Marking Time highlights one of the more than 2,500 markers that have been installed throughout the state since 1914 as part of the Pennsylvania Historical Marker Program, operated by PHMC's State Historic Preservation Office.

Tucked away north of downtown Har­risburg, just above the campus of Harris­burg Area Community College (HACC), is Wildwood Lake Sanctuary, a preserve of more than two hundred acres that traces its roots to the City Beautiful Movement of the late nineteenth and early twentieth cen­turies. As a child, J. Horace Mcfarland (1859-1948) spent countless hours at Wetzel’s Swamp, studying the unusual aquatic plant life and the marshy area’s flora and fauna. Later, as an articulate advocate of the City Beautiful Move­ment, McFarland and friend and ally Mira Lloyd Dock (1853-1945), a popu­lar spokeswoman for urban planning and beautification, were instrumental in including Wetzel’s Swamp in the master plan for the creation of parks in the state capital.

Formally opened in 1907, Wildwood Park was comprised of the remnants of the Pennsylvania Canal and Wetzel’s Swamp. Landscape architect Warren H. Manning (1860-1938), a student of Frederick Law Olmsted (who, with Cal­vert Vaux, laid out New York’s Central Park) designed the park in 1901. Sani­tary engineer James H. Fuertes (1863- 1932) designed a dam, an integral com­ponent of the park that provided flood protection for the city. The dam also raised the level of the swamp sufficiently to allow for aquatic plants, includ­ing mallows, water lilies, and reeds.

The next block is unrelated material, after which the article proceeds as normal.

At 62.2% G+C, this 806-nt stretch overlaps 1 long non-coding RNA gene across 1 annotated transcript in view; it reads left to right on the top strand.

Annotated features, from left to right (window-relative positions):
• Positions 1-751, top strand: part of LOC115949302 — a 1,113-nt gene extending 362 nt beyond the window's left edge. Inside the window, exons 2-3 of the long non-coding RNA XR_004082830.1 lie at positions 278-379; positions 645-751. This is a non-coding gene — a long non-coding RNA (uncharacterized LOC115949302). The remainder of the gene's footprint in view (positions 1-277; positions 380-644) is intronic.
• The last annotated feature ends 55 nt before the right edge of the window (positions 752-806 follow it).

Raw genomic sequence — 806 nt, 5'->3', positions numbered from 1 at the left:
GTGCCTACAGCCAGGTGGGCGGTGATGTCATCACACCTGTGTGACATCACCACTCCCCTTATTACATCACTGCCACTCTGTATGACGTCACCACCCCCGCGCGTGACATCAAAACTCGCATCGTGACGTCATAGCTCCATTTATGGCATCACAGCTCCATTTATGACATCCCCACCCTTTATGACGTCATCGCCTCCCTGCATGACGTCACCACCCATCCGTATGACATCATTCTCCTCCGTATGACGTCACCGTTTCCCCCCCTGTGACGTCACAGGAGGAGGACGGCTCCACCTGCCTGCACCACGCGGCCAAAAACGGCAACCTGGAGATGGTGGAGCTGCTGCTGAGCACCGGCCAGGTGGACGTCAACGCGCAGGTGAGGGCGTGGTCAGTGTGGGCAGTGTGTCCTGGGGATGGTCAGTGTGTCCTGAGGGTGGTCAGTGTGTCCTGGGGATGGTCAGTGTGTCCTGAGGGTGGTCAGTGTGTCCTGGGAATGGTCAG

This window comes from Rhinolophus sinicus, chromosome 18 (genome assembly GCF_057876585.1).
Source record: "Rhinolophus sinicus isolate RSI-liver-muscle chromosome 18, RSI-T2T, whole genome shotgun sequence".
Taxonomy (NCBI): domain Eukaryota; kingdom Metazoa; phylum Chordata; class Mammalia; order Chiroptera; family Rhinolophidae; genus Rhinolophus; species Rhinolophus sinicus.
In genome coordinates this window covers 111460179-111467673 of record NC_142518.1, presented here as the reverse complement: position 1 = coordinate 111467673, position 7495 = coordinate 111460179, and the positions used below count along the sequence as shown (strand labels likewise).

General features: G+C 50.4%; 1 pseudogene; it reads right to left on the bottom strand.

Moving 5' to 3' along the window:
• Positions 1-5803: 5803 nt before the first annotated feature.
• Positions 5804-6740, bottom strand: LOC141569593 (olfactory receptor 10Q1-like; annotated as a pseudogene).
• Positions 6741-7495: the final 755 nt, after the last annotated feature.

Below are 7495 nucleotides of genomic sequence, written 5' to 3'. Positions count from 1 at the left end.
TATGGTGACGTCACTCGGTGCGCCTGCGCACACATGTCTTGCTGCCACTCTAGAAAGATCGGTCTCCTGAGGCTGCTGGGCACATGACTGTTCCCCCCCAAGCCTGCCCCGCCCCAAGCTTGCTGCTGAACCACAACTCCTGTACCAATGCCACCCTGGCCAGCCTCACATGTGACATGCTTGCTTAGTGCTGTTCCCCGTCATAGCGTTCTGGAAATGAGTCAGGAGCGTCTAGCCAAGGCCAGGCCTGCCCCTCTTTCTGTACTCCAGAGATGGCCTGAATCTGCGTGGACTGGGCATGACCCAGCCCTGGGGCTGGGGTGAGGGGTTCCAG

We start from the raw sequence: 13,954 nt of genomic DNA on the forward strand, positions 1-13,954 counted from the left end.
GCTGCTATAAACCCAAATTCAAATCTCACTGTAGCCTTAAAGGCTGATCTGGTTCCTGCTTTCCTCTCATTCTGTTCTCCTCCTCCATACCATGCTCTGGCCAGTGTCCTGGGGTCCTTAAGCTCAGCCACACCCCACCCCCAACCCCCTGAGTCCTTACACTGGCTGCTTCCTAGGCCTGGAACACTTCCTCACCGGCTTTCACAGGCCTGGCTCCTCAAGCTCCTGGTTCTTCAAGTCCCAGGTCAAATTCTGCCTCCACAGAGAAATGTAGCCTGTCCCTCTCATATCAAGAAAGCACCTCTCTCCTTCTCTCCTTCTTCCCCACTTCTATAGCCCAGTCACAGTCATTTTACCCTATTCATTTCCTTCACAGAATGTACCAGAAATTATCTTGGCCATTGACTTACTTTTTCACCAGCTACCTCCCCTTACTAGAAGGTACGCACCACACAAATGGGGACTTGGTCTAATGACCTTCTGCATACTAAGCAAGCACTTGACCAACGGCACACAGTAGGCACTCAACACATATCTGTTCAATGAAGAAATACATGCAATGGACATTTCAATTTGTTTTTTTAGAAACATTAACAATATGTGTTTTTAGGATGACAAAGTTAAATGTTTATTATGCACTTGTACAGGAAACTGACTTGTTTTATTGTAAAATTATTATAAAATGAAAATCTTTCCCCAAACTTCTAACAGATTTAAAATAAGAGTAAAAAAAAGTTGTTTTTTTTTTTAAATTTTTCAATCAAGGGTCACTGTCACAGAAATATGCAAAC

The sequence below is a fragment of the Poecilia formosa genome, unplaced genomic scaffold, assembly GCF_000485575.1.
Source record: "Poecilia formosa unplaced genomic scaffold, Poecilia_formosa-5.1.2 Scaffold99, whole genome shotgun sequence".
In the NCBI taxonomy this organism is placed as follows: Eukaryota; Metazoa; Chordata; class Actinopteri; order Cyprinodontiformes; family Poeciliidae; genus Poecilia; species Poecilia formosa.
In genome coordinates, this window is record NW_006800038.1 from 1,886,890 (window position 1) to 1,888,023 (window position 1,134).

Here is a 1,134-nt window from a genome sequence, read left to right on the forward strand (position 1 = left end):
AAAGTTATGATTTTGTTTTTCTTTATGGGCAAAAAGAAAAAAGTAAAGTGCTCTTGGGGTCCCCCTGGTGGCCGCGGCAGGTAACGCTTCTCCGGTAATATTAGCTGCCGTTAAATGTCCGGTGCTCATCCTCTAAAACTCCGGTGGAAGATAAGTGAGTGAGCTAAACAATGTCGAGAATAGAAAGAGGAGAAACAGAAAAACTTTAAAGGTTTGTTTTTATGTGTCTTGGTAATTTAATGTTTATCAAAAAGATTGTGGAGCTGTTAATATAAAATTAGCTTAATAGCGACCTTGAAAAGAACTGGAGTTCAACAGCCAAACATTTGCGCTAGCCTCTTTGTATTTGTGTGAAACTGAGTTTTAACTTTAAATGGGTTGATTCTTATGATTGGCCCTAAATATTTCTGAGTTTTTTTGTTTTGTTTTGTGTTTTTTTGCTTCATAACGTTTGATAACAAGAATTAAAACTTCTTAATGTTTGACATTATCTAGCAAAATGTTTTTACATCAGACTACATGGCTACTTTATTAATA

Manning pro­nounced “the opportunity for a greatcountry park at 1-Jarrisburg lies in the tract known as Wetzel’s Swamp, which includes about five hundred acres of swamp and dry land, framed in with wooded bluffs on the one side, and a line of fine old willows along the canal on the other. … It is rare, indeed, that a city can secure
a property having all the elements of a park landscape, its border-planting of fine trees, splendid individual specimens, and woodlands carpeted in spring with numerous wild flowers.”

Although a portion of the park was later taken for HACC’s campus and the area eventually girdled by the construction of Interstate 81 and Route 322, Wildwood Park – renamed Wildwood Lake Sanctuary – remains an oasis of natural beauty accessible to all. Migratory birds touch down on its placid waters, nesting in the reeds and cattails. The variety of plants – including the rare American lotus – and animals is remarkable and provides a natural classroom for students and visitors alike.

Wildwood Lake Sanctuary is operated by Dauphin Coun­ty Parks and Recreation and features nature trails, boardwalks, bird blinds, four separate habitats, and the Benjamin Olewine III Nature Center, opened in 1999, which features exhibits, laboratories, and educational facilities. The sanctuary is open daily, from sunrise to sunset. The nature center is open Tuesday through Sunday from 10 a.m. to 4 p.m. Admis­sion to both the park and the center is free. Wildwood Lake Sanctuary is part of the Capital Area Greenbelt, a trail linking parks and open spaces in and surrounding Harrisburg.

For information about Wildwood Lake Sanctuary and the Benjamin Olewine III Nature Center, visit the Dauphin County Parks and Recreation Web site at, or telephone (717) 221-0292. The Friends of Wildwood Lake Nature Center Web site features events at the sanctuary at To learn more about the Capital Area Greenbelt, visit on the Web or telephone (717) 921-4733.